So ask yourself honestly what you stand for: Would 13 million dollars be enough to buy you out?

“A Great Moment at the End of a Great Season,” ©2011 clappstar, used under a Creative Commons Attribution-Noncommercial license:


Backwards Contentment

If youth and old age could be combined into one non-contradictory person (think: Energizer Bunny with a brain, or Labrador puppy without a penchant for chewing and jumping), we would have it made. I've often wondered why it is we can't have both. Why do I have to make all the amateur mistakes now, when I've got the energy to go 70 miles per hour?

Yet somehow, with increasing smarts and wisdom (because, although I am most definitely not on the honor roll for Life Lessons Mastered 101, at least I have progressed from my 15 year-old self) comes increasing wistfulness. I first noticed this, not in myself--because who notices flaws in himself first?--but in the scores of sweet middle-aged women who ooh and aah over my baby. Every single one of them says some variation of, "Enjoy this time! It goes by so fast! It seems like mine were that age just yesterday, and now they're 27 and 31!"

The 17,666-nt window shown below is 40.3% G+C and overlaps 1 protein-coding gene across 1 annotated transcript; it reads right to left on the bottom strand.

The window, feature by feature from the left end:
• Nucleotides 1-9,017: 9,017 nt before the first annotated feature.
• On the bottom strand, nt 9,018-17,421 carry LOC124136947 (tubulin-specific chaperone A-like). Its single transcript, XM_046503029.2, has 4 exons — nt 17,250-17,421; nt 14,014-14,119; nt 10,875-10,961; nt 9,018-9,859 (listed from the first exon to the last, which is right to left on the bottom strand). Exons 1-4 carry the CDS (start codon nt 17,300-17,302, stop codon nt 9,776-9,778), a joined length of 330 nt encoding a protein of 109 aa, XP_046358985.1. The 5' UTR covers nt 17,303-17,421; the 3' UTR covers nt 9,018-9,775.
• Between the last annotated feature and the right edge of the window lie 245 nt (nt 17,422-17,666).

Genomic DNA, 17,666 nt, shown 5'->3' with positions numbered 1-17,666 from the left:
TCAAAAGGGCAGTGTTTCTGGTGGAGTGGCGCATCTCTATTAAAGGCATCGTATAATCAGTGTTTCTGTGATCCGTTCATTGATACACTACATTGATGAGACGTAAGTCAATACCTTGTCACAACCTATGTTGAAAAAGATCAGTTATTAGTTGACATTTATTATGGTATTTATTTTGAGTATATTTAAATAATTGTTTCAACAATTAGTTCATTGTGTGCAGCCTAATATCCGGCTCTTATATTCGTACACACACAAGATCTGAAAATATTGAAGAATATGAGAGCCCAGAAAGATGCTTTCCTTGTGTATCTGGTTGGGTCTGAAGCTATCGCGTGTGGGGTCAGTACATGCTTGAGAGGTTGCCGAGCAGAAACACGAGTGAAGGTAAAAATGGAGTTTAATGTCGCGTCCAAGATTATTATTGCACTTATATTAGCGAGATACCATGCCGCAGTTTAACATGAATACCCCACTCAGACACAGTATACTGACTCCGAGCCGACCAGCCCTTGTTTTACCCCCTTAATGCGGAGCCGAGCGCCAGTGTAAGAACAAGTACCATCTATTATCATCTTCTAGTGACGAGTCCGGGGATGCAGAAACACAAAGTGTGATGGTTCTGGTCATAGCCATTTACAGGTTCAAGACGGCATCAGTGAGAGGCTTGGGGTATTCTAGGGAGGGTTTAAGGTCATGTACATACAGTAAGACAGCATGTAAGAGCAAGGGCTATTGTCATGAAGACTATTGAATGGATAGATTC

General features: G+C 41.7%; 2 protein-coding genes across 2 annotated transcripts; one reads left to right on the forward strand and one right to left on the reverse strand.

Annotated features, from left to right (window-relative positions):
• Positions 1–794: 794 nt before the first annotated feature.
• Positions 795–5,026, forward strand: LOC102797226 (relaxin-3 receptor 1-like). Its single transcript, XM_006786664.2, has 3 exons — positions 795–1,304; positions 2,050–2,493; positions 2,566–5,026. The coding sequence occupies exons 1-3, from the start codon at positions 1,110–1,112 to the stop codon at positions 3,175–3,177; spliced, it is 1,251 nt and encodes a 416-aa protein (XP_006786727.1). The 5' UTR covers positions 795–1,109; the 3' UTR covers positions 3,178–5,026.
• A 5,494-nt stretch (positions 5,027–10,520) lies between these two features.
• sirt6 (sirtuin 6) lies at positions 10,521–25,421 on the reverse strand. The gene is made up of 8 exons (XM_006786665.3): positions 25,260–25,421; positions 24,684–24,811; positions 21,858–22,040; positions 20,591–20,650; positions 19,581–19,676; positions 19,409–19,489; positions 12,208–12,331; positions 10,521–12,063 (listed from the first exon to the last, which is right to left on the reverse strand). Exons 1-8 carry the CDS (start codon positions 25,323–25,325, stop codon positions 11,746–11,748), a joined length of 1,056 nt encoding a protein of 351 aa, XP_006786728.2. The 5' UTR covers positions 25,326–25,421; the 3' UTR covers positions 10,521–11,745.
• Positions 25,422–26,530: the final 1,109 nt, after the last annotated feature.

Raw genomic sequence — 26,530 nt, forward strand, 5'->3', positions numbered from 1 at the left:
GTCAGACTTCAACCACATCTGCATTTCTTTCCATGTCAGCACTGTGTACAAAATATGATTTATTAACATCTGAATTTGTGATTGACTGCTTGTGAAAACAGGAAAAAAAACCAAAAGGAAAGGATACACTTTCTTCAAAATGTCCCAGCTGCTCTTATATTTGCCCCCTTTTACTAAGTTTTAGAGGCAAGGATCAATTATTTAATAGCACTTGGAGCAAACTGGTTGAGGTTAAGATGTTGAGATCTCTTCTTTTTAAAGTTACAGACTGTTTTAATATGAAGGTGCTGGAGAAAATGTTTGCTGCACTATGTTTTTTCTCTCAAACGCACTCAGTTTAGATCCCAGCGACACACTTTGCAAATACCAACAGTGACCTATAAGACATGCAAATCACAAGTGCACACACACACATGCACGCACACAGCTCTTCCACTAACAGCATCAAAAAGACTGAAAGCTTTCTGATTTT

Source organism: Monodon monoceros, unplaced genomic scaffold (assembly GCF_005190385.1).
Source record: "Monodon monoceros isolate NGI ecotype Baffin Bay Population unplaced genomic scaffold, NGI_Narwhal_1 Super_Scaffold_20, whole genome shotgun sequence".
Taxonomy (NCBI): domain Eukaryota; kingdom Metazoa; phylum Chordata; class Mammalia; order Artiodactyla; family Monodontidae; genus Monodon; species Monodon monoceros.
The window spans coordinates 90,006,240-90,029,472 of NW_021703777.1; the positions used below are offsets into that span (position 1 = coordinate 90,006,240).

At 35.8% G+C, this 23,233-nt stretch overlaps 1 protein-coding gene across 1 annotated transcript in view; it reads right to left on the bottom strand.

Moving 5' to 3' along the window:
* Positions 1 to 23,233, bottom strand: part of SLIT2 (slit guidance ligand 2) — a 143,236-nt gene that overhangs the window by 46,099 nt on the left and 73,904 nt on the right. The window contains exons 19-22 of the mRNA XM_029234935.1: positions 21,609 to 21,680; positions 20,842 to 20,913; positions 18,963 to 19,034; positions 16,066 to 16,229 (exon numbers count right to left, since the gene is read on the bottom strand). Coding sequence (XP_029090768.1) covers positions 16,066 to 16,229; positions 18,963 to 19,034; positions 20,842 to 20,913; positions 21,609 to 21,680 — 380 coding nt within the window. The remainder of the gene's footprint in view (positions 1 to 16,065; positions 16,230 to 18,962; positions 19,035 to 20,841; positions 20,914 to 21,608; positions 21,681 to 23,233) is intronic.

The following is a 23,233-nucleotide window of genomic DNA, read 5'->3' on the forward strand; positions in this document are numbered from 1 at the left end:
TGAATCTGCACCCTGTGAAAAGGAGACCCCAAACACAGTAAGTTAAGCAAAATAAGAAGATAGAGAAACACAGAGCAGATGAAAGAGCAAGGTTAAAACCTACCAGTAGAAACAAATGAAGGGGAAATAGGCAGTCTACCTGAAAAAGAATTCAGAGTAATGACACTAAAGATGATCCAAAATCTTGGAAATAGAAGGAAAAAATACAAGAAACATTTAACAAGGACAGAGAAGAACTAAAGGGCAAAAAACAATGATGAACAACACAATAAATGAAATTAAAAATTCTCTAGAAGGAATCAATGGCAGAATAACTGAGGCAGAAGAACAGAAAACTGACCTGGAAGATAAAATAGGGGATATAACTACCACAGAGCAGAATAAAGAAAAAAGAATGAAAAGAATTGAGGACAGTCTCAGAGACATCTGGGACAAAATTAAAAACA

To all the middle-aged mothers out there, I am trying, I promise! You tell me the days go by incredibly fast, so I am doing my very best to savor every nighttime feeding, every sleepy morning smile, and every splish-splash in the bath. But I find in myself the very real tendency to be "backwards content." I don't think this is just a mom problem, because it's not only a struggle for me with my nearly seven month old who is sitting up, waving, and eating avocado (how? how did we get here so fast?), but also in many other areas of life. High school seemed interminable until I was finished and could look back with satisfaction. Getting married would neeeeveeeerrrrrr happen until it did, and now I wonder how my single years went by so fast. My body was never quite perfect; then I had a baby and I became perfectly content with my body...the way it used to be. Somehow, being content is always easier in retrospect.